For five years, companies that make toxic flame retardant chemicals told us that they had hard science to show that their products save lives. Without flame retardants in all of our furniture, they’d say, thousands of children would die in house fires every year. That’s untrue. Here’s the story of the man who crafted the message.
Category: Corporate Responsibility
This category is about corporate social responsibility (CSR), a form of corporate self-regulation integrated into a business model. The goal of CSR is to embrace responsibility for the company’s actions and encourage a positive impact through its activities on the environment, consumers, employees, communities, stakeholders and all other members of the public sphere.
Did you miss out on any of the year’s biggest news? There’s only one way to find out. Give that inbox a break, and spend five minutes catching up on the hottest sustainability headlines of 2015.
Mark Zuckerberg’s Internet.org initiative has a noble stated goal to bring Internet access to the billions around the world currently lacking it. However, the free application launched in Indonesia and India to waves of backlash from net neutrality activists and widespread concerns that it was promoting a Facebook-centric Web.
Sustainability proponents know intuitively that sustainability’s contribution to corporate value is great but that we have generally failed to convince skeptics that estimating sustainability ROI is less than impossible. Emerging methods based on once thought “nutty” brand-value methodologies are demonstrating that sustainability investments have substantial tangible and intangible value.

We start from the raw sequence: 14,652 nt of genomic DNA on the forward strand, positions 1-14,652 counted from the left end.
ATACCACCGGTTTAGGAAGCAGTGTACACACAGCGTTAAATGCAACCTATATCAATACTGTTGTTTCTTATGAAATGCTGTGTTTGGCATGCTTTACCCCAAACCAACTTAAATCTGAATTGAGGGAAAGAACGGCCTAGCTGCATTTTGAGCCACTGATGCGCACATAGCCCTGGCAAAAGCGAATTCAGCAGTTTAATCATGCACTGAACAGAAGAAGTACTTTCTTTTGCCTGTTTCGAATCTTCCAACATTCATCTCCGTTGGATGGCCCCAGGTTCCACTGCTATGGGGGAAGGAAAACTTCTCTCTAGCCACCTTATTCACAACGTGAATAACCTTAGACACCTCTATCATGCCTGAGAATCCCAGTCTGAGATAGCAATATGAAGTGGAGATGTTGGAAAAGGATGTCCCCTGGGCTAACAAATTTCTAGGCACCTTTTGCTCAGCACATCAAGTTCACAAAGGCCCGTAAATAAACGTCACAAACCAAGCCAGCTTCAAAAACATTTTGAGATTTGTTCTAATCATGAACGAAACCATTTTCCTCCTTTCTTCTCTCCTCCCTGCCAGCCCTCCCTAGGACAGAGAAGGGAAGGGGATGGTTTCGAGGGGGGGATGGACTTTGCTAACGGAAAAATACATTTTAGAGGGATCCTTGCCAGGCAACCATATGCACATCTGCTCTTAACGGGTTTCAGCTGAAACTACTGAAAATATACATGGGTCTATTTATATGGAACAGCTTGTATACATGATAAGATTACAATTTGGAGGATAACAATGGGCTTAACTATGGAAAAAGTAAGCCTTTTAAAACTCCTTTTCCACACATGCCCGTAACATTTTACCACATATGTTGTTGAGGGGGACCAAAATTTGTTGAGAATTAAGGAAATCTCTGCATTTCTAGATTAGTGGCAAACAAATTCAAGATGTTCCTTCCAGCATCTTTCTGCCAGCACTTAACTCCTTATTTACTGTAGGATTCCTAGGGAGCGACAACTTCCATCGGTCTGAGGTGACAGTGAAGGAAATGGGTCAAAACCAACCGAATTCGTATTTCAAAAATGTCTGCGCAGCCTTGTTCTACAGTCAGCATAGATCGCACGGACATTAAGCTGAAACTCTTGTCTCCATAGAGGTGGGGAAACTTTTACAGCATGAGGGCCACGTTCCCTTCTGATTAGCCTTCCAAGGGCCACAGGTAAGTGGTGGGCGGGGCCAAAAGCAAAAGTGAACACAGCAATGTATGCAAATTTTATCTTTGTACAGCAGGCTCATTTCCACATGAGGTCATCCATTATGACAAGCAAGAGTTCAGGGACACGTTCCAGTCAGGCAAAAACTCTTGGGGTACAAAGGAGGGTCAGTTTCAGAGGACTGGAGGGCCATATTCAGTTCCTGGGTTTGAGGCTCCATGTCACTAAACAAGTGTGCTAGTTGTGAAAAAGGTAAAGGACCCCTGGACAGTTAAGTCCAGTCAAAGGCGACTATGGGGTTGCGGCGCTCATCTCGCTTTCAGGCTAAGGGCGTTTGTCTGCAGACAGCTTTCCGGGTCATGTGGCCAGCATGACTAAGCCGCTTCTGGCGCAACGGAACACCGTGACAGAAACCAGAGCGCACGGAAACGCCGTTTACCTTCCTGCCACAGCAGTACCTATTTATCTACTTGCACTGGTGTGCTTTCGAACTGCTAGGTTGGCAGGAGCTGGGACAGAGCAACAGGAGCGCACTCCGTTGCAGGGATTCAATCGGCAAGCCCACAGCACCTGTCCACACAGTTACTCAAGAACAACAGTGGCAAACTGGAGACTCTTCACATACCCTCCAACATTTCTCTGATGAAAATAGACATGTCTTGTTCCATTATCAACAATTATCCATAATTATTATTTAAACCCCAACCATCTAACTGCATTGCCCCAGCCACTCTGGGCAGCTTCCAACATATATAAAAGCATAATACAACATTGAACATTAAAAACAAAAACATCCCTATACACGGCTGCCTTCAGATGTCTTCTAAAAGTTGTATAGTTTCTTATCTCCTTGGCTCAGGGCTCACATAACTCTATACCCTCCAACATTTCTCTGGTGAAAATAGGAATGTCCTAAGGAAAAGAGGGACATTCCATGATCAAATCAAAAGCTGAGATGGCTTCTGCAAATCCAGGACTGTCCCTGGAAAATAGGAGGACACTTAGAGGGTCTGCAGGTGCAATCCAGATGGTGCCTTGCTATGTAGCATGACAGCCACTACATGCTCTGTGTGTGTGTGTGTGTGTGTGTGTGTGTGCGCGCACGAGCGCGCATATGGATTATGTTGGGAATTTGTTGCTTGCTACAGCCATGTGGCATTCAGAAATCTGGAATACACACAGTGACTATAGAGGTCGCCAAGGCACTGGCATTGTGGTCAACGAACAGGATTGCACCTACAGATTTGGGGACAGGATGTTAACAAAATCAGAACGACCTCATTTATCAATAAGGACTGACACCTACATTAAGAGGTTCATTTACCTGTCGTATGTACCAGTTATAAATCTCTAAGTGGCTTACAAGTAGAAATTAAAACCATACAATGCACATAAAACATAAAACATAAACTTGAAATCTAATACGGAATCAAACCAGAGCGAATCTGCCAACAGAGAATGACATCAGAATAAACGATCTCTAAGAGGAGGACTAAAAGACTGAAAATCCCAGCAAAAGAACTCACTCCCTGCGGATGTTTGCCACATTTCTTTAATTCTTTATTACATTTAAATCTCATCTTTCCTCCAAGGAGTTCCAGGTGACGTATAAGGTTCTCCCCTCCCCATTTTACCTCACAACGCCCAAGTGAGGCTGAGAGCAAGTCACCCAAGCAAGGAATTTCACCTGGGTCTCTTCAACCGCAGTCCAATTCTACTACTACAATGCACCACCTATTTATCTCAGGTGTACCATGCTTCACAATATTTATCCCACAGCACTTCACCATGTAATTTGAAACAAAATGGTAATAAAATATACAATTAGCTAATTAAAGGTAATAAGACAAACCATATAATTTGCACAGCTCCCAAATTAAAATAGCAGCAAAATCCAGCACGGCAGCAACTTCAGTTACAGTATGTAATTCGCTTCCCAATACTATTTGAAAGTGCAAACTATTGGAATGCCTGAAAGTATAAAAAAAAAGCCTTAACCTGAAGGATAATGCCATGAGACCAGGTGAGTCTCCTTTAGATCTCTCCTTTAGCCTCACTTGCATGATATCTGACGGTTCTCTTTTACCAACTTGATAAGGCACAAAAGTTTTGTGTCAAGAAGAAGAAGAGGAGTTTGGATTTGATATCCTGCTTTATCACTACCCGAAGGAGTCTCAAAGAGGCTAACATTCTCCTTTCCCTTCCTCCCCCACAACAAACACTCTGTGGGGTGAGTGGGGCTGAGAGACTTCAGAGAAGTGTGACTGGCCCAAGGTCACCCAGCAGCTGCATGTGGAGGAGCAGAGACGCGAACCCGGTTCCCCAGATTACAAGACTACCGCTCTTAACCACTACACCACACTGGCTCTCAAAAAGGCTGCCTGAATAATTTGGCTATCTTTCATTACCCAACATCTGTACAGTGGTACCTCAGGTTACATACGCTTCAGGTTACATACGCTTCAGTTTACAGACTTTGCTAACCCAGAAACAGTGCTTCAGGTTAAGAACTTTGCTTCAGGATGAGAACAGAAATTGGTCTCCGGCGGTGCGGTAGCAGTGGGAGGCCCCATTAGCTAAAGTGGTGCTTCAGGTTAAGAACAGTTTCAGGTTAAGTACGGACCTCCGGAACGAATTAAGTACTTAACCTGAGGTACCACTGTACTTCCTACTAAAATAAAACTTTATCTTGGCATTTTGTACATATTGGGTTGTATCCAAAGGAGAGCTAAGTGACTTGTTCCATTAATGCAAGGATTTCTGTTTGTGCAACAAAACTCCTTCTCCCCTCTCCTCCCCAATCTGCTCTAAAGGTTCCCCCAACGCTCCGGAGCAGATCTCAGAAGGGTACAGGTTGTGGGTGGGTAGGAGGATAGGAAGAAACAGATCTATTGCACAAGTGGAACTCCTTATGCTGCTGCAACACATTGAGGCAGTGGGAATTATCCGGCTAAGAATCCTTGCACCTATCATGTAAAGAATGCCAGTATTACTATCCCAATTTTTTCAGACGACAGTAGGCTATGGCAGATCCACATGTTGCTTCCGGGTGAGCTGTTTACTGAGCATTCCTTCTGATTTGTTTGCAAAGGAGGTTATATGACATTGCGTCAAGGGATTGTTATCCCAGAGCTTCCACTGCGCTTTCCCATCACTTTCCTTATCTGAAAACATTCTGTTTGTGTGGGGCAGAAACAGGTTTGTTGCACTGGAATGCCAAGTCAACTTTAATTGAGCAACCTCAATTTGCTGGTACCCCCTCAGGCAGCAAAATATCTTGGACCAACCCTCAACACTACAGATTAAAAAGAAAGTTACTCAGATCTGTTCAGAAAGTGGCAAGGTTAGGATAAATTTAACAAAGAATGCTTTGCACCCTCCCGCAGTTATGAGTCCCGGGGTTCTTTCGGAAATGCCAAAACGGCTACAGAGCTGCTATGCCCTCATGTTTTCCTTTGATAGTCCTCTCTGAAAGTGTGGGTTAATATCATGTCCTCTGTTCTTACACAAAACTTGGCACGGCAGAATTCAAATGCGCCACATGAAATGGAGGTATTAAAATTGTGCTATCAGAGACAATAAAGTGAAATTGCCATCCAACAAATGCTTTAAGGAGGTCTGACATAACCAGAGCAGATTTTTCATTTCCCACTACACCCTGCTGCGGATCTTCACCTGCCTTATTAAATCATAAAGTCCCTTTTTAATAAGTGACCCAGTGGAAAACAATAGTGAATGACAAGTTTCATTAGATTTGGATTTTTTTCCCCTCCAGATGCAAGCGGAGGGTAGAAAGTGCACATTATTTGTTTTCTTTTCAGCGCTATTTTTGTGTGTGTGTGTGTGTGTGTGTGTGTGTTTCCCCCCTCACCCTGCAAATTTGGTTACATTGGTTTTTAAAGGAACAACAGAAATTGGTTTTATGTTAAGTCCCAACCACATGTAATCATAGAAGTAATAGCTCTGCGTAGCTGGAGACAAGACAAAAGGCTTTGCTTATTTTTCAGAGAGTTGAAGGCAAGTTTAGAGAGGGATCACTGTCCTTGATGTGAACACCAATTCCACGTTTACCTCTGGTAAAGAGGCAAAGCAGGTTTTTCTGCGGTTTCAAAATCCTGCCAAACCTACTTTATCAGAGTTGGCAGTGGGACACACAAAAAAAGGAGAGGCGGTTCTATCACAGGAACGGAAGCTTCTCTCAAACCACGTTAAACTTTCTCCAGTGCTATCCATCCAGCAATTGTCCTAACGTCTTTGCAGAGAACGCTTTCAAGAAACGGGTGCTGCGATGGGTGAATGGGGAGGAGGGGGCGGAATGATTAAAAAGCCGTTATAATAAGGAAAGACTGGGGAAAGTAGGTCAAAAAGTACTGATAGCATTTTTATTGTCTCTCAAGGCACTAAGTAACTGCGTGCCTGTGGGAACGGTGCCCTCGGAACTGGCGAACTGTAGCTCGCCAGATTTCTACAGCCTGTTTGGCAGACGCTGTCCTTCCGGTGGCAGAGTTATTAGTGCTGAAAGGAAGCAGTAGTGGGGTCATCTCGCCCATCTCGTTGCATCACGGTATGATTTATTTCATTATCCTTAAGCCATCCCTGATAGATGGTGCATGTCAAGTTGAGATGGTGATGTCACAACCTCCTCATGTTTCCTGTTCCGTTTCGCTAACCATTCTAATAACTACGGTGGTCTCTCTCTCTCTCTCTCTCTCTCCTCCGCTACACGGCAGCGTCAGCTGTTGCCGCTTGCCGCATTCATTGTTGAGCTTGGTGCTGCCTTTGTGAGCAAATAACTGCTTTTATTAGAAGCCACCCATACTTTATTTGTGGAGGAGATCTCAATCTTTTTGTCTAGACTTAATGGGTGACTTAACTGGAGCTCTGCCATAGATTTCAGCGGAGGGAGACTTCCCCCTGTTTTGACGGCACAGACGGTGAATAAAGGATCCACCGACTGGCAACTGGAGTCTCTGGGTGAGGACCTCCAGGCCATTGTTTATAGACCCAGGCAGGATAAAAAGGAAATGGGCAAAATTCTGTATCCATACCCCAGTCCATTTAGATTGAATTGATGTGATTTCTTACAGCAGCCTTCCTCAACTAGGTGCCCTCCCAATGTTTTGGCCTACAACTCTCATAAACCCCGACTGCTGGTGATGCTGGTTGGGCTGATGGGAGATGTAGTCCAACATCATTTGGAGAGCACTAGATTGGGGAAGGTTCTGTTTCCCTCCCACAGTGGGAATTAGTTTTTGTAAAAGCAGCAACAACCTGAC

The Forests Dialogue launched its first of a series of field dialogues on understanding “deforestation-free” commitments in Riau Province, Indonesia. As stated by Andika Putraditama of World Resources Institute, one of the co-chairs of the meeting: “A big challenge is that key stakeholders on the ground don’t interpret the goal [of deforestation-free] and how to get there in the same way. This dialogue helps us understand issues faced by the people who are implementing and are directly affected by the pledges.”
A new global food scare is under way. While the last one led to the proliferation of industrialized agriculture in developing countries, this time around some prominent multinational corporations are coming to the aid of the world’s 2.5 billion smallholder farmers. These forward-thinking firms are partnering with locals and NGOs to launch market-based initiatives that revitalize smallholder farms and rural communities.
Every now and then, a company takes a bold step, walking away from a profitable line of business because it doesn’t support their mission, or because it simply is the right thing to do. Retail pharmacy chain CVS took such a step last year when it decided to stop selling tobacco products. RP Siegel talks with Eileen Howard Boone, SVP of corporate social responsibility and philanthropy at CVS, to better understand the thinking behind this decision.
Levis Strauss & Co. is teaming up with Project WET Foundation to develop custom water education curriculum and train Levi’s employees to teach young students about water conservation. Called “water ambassadors,” Levi’s employees from San Francisco, Shanghai and Singapore were trained by Project WET to go into classrooms and teach students about their water footprints, all while promoting water literacy and awareness.
Semina Boni Terra doesn’t prioritize competition in the hostile trade environment between Mexico and U.S. corporations. Montse Castro, founder of the Mexican startup, re-imagined the agriculture business model as fair trade in practice, not promise—on a national level—to curb food poverty and preserve cultural and economic integrity in rural Mexico.
By 2040, one in four Americans will be of Hispanic/Latino origin. If you peer into most Silicon Valley tech companies today (or most Fortune 500 companies, for that matter), the workforce you will see does not at all match current or projected demographic realities. According to organizations such as Code2040, this disparity is not only a business risk – it’s the greatest economic opportunity of our time.